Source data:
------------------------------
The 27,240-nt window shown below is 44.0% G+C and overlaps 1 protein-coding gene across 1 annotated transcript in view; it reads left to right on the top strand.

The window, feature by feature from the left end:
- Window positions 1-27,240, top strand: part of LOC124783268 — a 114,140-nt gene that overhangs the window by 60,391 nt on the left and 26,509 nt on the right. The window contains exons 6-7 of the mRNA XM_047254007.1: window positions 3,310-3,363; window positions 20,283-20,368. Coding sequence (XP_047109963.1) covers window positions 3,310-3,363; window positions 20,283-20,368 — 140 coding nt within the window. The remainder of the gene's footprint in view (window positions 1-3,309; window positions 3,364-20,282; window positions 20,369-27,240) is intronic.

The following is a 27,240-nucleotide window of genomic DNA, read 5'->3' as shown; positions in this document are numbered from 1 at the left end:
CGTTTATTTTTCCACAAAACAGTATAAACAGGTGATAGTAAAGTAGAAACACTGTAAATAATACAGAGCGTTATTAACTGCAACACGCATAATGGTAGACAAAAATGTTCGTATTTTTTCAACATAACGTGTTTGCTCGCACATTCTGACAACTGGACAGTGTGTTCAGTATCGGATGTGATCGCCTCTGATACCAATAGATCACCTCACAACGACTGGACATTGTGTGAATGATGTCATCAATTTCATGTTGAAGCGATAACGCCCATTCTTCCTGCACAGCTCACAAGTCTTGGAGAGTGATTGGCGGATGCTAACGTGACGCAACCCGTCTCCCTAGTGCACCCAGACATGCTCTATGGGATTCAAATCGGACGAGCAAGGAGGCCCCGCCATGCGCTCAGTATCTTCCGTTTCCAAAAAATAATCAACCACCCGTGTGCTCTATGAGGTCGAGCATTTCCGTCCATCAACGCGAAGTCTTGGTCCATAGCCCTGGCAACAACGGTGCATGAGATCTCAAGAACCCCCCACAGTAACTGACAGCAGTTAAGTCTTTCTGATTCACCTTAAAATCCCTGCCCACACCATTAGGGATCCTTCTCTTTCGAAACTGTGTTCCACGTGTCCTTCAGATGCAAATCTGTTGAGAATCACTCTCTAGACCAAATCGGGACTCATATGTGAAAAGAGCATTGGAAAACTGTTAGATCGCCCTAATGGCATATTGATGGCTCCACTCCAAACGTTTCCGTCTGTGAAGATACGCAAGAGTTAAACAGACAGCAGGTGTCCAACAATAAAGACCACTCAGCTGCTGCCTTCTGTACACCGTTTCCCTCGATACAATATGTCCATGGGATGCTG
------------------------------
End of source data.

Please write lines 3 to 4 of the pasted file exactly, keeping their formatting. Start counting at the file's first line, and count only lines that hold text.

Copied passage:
- Window positions 1-27,240, top strand: part of LOC124783268 — a 114,140-nt gene that overhangs the window by 60,391 nt on the left and 26,509 nt on the right. The window contains exons 6-7 of the mRNA XM_047254007.1: window positions 3,310-3,363; window positions 20,283-20,368. Coding sequence (XP_047109963.1) covers window positions 3,310-3,363; window positions 20,283-20,368 — 140 coding nt within the window. The remainder of the gene's footprint in view (window positions 1-3,309; window positions 3,364-20,282; window positions 20,369-27,240) is intronic.

The following is a 27,240-nucleotide window of genomic DNA, read 5'->3' as shown; positions in this document are numbered from 1 at the left end: